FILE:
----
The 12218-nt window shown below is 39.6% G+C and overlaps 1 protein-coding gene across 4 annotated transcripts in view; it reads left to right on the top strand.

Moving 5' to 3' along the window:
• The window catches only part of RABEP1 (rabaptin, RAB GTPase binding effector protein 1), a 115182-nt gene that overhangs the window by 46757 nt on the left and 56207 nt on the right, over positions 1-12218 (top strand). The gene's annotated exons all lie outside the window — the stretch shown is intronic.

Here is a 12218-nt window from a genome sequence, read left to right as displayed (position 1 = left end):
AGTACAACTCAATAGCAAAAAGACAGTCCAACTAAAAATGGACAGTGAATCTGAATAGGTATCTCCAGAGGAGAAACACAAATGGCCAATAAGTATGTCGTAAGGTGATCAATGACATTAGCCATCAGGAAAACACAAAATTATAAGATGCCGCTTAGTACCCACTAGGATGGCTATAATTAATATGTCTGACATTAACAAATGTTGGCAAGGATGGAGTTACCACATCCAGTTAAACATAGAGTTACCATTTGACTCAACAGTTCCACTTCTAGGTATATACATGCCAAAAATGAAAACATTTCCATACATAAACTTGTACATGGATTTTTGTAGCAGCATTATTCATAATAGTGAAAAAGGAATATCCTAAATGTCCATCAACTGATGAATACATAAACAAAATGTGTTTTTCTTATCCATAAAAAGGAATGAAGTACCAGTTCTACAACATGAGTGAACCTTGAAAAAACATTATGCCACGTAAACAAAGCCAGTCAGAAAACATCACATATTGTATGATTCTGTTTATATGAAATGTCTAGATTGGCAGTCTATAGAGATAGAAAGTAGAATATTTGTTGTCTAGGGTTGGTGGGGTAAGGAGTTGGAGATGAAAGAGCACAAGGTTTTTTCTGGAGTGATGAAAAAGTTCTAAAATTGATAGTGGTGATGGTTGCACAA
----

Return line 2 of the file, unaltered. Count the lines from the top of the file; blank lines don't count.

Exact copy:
Moving 5' to 3' along the window: